Cancer and Evolution
It's time for another nerdy entry. This one is not too dense and well worth a few minutes of your time as it helps us understand why cancer is such a difficult problem. The more you know, the more complicated it gets. It all seems related to the old expression about Throw a pebble at Mother Nature, and she responds with a thunder bolt.
This is from the BBC and will leave you both better informed and more skeptical of all the headlines about winning the war on cancer. Not so fast....
How cancer was created by evolution
The latest figures show just how distant a prospect victory is right now. In the US, the lifetime risk of
developing cancer is 42% in men and 38% in women, according to the American Cancer Society. The
figures are even worse in the UK. According to Cancer Research UK, 54% of men and 48% of women
will get cancer at some point in their lives.
And cases are on the rise. As of 2015 there are 2.5 million people in the UK living with the disease,
according to Macmillan Cancer Support. This is an increase of 3% each year, or 400,000 extra cases in five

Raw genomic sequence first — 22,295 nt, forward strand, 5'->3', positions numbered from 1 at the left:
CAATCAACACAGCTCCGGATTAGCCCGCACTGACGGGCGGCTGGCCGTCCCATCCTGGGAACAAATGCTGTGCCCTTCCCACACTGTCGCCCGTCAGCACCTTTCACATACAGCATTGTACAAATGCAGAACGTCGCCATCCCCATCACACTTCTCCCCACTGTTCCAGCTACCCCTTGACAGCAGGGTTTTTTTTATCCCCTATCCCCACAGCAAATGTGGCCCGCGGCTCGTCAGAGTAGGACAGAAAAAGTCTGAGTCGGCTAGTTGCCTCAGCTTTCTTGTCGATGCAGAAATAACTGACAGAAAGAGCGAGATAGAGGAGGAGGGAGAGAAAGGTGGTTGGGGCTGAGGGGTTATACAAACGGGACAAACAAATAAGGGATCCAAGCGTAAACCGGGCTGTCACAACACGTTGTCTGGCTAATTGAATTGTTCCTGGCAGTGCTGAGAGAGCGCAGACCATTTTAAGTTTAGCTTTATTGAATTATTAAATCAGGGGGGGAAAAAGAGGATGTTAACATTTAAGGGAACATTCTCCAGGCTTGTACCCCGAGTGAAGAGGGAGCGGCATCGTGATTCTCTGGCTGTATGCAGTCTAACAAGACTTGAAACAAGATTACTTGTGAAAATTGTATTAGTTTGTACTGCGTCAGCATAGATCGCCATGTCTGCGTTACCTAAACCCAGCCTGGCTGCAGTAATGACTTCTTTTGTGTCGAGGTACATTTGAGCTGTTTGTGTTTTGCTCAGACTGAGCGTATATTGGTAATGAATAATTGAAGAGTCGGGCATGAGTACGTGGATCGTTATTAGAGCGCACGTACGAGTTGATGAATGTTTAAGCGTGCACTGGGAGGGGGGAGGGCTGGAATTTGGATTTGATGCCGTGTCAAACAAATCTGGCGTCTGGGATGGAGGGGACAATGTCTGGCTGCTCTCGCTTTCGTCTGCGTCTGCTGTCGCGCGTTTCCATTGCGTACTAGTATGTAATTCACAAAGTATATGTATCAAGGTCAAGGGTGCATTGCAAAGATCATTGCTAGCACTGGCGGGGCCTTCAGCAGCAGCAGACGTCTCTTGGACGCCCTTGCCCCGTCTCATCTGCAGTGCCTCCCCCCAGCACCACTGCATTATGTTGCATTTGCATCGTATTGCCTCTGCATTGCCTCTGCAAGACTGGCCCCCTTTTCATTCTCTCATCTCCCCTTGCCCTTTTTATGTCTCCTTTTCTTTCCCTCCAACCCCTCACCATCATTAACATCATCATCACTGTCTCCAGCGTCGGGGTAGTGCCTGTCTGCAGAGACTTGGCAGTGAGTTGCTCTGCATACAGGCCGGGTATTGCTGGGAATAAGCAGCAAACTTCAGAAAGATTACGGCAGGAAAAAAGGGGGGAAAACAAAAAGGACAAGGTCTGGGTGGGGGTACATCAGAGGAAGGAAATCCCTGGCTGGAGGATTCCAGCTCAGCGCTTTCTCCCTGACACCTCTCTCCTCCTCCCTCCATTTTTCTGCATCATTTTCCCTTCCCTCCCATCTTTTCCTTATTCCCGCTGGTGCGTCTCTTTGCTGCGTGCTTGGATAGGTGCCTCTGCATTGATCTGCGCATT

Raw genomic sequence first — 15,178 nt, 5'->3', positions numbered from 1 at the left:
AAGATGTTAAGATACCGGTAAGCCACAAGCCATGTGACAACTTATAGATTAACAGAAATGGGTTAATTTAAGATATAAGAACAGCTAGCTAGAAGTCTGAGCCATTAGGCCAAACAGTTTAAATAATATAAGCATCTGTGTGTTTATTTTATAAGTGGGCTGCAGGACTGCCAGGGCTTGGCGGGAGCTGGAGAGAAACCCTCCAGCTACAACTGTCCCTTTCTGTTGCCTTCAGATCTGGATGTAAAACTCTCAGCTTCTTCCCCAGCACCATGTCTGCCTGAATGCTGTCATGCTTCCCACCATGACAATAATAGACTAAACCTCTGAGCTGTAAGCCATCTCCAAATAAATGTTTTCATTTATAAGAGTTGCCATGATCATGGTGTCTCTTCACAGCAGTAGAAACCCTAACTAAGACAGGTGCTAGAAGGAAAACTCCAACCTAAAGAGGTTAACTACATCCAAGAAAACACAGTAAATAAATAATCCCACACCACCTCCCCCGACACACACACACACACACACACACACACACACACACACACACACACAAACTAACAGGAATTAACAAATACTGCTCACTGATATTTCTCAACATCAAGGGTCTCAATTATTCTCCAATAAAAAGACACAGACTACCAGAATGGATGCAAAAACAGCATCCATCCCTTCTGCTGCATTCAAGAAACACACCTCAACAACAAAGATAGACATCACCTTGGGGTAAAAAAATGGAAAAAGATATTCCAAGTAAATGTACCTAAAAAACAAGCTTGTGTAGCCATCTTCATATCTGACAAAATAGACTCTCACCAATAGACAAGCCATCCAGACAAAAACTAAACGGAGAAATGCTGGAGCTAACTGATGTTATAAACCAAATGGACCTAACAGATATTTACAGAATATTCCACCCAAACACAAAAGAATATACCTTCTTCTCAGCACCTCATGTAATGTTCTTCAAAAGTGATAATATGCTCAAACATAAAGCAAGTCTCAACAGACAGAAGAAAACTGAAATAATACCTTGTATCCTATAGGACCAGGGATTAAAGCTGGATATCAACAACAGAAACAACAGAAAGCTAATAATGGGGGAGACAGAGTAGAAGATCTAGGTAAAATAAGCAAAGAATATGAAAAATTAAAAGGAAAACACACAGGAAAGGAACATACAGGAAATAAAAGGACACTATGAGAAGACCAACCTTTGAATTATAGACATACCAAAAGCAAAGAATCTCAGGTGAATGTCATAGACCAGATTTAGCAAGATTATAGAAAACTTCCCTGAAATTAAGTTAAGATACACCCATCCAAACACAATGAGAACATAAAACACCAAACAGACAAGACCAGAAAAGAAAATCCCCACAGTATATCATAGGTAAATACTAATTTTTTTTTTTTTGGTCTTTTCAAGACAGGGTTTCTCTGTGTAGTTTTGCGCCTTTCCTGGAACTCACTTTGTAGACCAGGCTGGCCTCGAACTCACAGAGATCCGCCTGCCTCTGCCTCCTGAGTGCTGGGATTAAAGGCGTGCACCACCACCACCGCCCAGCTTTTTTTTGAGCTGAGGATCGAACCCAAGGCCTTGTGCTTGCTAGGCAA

Figures like this show that cancer is not only extremely pervasive, but also becoming more
and more common. But why will so many people develop the disease at some point in their lives?
To get to the answer, we must understand that cancer is an unfortunate by-product of the way evolution
works. Large and complicated animals like humans are vulnerable to cancer precisely because they are
large and complicated.
But even though it is evolutionary processes that have made cancer such a problem, it is also evolutionary thinking that is now leading to pioneering treatments that could stack the odds against cancer and in
favour of our health
Read more: http://www.bbc.com/earth/story/20160601-is-cancer-inevitable